The Rooster Tail spinner with a pork rind chaser softly breaks the water’s surface. Keeping the fishing line taut, I carefully work the lure downstream along a deep cut bank with overhanging willow bushes. The gentle, tranquil scene is violently broken with a slamming jolt on the line doubling over my fishing rod and reversing the direction of line travel. Line pealing from my fishing reel drag, the powerful fish speeds upstream in the deep water. I hold on tight, nervously anticipating a change in the fish’s momentum. It comes. The fish does a body roll, shoots across to the shallow side of the stream, rolls again, and makes a beeline back downstream directly at us. I frantically reel line in as fast as I can as the large torpedo-shaped V-pattern wake closes the distance. I excitedly say to my little brother, John. “With 4-lb test line, no steel leader, we only have one chance. As soon as the fish passes us I’ll turn him and you have to net him fast!” John, like a battle-bonded soldier, stands by my side head to shoulder in the cold dark water.
The large Northern Pike passes just feet from my left leg. I spin around and pull back hard on the ultra-lite fishing rod. The pike loses its forward momentum, turns its long, 3-foot body, and lifts its shaking head out of the water, revealing long rows of intimidating teeth. “Now!” I shout to John. But the net doesn’t come. I look for my brother and find him standing on the bank. He shouts back at me. “That thing’s a shark!”
As my Dad taught me, I now teach my brother. Up three hours before sunrise, drive an hour, paddle downstream for 45 minutes in the twilight, hop in the water, tether the 17-foot Drummond canoe to my waist, and fish upstream as the sun breaks the horizon. This is fishing up close and personal, no physical separation from the water or the river creatures. We wore old jeans and tennis shoes. The life and rhythm of the river revealed through all of our senses.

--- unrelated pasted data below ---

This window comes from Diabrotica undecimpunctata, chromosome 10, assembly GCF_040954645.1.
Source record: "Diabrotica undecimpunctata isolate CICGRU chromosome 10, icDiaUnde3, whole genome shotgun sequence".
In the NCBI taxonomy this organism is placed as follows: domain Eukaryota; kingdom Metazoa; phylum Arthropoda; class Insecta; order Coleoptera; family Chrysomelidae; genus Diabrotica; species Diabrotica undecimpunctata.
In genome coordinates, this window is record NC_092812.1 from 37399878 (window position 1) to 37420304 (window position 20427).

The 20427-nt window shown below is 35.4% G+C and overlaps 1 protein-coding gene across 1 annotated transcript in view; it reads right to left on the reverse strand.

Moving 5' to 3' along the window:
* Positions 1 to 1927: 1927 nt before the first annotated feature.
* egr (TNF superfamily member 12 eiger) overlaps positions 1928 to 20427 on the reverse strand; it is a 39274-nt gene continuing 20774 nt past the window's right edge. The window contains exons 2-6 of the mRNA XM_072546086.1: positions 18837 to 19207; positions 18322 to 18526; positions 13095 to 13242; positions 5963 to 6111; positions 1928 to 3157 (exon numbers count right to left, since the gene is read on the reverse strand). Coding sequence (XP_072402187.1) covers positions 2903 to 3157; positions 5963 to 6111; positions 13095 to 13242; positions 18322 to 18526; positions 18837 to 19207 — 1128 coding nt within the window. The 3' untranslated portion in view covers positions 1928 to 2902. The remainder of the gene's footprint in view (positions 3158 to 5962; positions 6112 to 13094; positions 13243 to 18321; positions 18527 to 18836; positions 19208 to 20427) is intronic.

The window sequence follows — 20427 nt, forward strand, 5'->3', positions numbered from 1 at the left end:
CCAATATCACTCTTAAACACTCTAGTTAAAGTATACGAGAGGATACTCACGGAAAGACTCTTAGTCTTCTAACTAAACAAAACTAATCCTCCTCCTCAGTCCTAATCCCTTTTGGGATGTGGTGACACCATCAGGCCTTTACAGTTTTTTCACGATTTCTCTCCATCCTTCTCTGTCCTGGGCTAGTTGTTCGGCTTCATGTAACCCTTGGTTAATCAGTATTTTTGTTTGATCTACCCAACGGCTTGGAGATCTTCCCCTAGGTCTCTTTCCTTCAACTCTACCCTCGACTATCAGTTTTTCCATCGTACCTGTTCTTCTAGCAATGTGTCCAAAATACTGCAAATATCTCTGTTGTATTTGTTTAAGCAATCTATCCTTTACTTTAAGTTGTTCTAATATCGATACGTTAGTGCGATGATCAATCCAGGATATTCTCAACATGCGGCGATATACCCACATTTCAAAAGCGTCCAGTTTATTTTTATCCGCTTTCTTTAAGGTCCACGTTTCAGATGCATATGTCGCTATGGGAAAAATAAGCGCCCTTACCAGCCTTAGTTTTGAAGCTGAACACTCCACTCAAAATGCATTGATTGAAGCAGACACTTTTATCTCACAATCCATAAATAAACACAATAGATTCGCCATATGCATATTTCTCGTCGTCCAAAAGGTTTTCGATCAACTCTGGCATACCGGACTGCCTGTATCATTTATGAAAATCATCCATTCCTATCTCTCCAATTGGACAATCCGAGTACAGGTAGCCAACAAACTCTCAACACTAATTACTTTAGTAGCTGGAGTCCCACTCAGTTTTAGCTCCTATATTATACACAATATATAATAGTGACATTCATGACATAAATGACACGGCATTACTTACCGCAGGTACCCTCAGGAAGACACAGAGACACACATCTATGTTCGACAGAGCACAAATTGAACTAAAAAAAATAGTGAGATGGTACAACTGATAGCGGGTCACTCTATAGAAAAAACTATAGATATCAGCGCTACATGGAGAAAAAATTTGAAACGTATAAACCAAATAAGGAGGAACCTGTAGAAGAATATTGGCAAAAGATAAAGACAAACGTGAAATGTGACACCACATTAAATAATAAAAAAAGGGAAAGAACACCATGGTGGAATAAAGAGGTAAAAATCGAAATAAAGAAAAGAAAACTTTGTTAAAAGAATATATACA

The air warmer, the sun higher, I watch my now confident brother (yes, he did eventually net the large pike) skillfully catch one rock bass after another in a sweet little fishing hole he found. He’s not the only fisherman that knows about this fishing hole. A Belted Kingfisher flies over on its daily river patrol giving a loud, rattling call, perhaps in protest of John’s presence.
“Dave, what is this fish?” I wade over to examine John’s catch. “That’s a Longear Sunfish,” I explain. This one’s a large (about four inch) breeding male given its iridescent green on the back and bright orange on the belly. The Longear Sunfish’s most distinguishing feature is its elongated gill cover or “long ear.” It’s one of the most beautiful sunfishes due to its dazzling array of colors. The fish prefers clear stream waters. According to the WI DNR, the Longear Sunfish is a threatened species. It can’t tolerate cloudy water caused by topsoil erosion, for example.
I gently shake the damsel fly off the tip of my fishing rod and send the Rooster Tail spinner flying again in a graceful arch. Immediately after the spinner plops through the water’s surface, it comes exploding back out propelled three feet high by a Smallmouth Bass. The bass does a series of acrobatic aerial dances before I gently land him with the fishing net.
Driving home, John asleep in the warm car, I wonder what the future holds for our little wild river. Will she forever hold the mystery, excitement and discovery that bonded two brothers today?